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calculating

[kal-kyuh-ley-ting] /ˈkæl kyəˌleɪ tɪŋ/
adjective
1.
capable of or made for performing calculations, especially arithmetical calculations:
a calculating machine.
2.
shrewd; cautious:
a wise and calculating lawyer.
3.
selfishly scheming:
a cold and calculating dictator.
Origin of calculating
1800-1810
1800-10; calculate + -ing2
Related forms
calculatingly, adverb
noncalculating, adjective
uncalculating, adjective
uncalculatingly, adverb
Synonyms
3. designing.

calculate

[kal-kyuh-leyt] /ˈkæl kyəˌleɪt/
verb (used with object), calculated, calculating.
1.
to determine or ascertain by mathematical methods; compute:
to calculate the velocity of light.
2.
to determine by reasoning, common sense, or practical experience; estimate; evaluate; gauge.
3.
to make suitable or fit for a purpose; adapt (usually used passively and with an infinitive):
His remarks were calculated to inspire our confidence.
4.
Chiefly Northern U.S.
  1. to think; guess.
  2. to intend; plan.
verb (used without object), calculated, calculating.
5.
to make a computation or form an estimate.
6.
to count or rely (usually followed by on or upon):
They calculated on good weather.
Origin
1560-70; < Late Latin calculātus reckoned (past participle of calculāre), equivalent to calculus pebble (see calculus) + -ātus -ate1
Related forms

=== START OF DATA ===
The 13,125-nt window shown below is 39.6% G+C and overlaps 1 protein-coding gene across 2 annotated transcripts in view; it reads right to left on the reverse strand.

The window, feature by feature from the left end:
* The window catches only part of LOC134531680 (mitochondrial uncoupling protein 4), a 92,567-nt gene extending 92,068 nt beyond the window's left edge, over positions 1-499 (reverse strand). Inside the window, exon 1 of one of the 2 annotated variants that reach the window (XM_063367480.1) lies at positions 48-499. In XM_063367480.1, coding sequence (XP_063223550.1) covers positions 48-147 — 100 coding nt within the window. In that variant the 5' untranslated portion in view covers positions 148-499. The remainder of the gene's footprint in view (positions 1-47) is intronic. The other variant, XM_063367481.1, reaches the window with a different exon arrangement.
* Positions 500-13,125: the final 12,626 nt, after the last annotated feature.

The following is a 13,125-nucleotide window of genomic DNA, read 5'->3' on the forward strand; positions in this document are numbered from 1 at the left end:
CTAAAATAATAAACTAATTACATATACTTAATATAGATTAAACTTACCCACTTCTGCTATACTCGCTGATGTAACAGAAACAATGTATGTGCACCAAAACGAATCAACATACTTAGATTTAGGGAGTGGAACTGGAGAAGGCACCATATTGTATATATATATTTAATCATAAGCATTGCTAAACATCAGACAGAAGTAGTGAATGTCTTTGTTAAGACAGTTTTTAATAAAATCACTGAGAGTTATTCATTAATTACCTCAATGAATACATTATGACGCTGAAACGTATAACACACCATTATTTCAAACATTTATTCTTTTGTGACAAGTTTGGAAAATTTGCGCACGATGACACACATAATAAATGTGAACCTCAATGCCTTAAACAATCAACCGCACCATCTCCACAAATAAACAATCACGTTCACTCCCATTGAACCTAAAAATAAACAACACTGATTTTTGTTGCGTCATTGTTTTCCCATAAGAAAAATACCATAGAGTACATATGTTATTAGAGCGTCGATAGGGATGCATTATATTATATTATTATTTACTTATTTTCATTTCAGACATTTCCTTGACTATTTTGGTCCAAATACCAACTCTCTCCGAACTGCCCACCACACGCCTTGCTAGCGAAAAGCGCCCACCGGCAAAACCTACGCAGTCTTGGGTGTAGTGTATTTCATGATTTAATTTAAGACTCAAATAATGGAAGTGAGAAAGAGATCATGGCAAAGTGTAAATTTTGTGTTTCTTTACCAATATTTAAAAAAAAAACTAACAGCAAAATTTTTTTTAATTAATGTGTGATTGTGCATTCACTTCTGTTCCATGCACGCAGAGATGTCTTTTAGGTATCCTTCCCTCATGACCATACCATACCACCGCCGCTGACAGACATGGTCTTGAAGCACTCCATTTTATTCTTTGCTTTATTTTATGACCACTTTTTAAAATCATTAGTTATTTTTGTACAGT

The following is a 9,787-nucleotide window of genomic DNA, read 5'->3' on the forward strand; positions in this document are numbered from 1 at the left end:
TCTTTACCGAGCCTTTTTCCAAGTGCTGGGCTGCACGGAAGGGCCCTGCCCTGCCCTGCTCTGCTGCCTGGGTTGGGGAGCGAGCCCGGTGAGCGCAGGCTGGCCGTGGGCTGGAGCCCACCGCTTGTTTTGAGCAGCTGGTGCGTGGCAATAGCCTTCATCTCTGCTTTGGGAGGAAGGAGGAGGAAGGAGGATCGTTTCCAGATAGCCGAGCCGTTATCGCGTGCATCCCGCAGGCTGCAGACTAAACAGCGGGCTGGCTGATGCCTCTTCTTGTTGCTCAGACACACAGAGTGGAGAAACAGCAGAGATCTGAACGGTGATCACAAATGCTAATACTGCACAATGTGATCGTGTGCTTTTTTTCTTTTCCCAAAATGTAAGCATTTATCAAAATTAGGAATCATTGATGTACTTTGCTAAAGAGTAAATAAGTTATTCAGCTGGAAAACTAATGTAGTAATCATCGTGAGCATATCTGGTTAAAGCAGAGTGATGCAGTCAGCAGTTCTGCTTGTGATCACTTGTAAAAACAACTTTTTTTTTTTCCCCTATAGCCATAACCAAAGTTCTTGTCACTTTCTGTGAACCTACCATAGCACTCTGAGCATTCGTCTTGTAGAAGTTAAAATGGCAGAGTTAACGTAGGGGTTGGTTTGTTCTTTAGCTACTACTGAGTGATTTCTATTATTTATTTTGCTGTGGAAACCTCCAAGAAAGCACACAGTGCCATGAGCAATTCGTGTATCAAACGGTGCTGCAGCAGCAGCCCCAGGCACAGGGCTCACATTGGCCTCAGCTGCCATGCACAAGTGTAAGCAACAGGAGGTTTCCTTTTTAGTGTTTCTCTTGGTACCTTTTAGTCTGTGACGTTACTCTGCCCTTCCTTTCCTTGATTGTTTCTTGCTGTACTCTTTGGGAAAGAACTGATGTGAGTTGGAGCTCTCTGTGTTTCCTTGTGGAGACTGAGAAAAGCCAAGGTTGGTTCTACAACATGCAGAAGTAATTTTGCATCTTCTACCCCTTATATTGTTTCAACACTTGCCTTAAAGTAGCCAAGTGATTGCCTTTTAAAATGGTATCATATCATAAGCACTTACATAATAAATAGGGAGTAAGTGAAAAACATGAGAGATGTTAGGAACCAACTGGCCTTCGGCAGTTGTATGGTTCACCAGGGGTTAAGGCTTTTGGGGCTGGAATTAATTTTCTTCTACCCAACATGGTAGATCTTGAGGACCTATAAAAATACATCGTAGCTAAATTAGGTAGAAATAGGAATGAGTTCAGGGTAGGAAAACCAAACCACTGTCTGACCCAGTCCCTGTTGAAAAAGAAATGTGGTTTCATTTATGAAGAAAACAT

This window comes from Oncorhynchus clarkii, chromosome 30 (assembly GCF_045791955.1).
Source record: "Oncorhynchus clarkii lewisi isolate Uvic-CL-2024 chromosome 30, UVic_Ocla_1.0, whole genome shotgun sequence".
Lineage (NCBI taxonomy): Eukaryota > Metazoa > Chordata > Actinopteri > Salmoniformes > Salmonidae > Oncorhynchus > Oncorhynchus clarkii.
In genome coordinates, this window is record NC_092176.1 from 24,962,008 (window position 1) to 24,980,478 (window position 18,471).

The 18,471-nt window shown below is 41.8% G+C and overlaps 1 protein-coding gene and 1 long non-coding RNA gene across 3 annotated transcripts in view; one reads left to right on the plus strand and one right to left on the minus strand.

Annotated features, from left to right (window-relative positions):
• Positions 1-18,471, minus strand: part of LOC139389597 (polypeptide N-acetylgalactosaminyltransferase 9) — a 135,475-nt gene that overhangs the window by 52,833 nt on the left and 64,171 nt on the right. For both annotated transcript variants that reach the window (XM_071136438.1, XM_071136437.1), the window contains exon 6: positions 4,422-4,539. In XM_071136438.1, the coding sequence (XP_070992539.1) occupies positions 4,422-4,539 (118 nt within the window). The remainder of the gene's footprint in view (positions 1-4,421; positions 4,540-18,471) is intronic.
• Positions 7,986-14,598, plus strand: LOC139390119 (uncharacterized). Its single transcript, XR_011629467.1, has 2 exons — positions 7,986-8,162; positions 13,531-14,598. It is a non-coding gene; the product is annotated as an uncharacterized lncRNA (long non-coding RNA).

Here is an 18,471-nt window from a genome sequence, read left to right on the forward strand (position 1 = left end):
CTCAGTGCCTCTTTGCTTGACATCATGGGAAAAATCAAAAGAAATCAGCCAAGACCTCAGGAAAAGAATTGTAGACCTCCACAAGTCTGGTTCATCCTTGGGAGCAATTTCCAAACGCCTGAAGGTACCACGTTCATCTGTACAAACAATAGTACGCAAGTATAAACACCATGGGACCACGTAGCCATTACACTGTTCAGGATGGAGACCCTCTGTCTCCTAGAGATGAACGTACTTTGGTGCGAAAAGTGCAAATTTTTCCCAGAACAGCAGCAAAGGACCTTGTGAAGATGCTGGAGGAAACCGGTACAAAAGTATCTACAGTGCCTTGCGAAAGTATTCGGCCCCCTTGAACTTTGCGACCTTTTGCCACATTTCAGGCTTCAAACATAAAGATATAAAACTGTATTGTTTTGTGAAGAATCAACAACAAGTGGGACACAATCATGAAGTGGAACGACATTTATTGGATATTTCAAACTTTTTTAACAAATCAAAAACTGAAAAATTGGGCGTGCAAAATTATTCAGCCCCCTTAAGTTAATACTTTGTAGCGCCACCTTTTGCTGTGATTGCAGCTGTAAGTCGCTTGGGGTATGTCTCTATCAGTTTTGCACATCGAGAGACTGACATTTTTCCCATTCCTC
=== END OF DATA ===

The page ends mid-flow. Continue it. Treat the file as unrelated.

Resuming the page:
precalculate, verb (used with object), precalculated, precalculating.
Synonyms
1. count, figure, cast. 3. design, plan, intend, mean.
Dictionary.com Unabridged
Based on the Random House Dictionary, © Random House, Inc. 2015.
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British Dictionary definitions for calculating

calculating

/ˈkælkjʊˌleɪtɪŋ/
adjective
1.
selfishly scheming
2.
shrewd; cautious
Derived Forms
calculatingly, adverb

calculate

/ˈkælkjʊˌleɪt/
verb
1.
to solve (one or more problems) by a mathematical procedure; compute
2.
(transitive; may take a clause as object) to determine beforehand by judgment, reasoning, etc; estimate
3.
(transitive; usually passive) to design specifically; aim: the car was calculated to appeal to women
4.
(intransitive; foll by on or upon) to depend; rely
5.
(transitive; may take a clause as object) (US, dialect)
  1. to suppose; think
  2. to intend (to do something)
Derived Forms
calculative (ˈkælkjʊlətɪv) adjective
Word Origin
C16: from Late Latin calculāre, from calculus pebble used as a counter; see calculus
Collins English Dictionary - Complete & Unabridged 2012 Digital Edition
© William Collins Sons & Co. Ltd. 1979, 1986 © HarperCollins
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Word Origin and History for calculating
adj.

1710, "carrying out calculations," present participle adjective from calculate. Meaning "shrewdly or selfishly seeking advantage" is attested from c.1810.

calculate

v.

1560s, "to compute, to estimate by mathematical means," from Latin calculatus, past participle of calculare "to reckon, compute," from calculus (see calculus). Meaning "to plan, devise" is from 1650s. Replaced earlier calculen (mid-14c.), from Old French calculer. Related: Calculable.

Online Etymology Dictionary, © 2010 Douglas Harper
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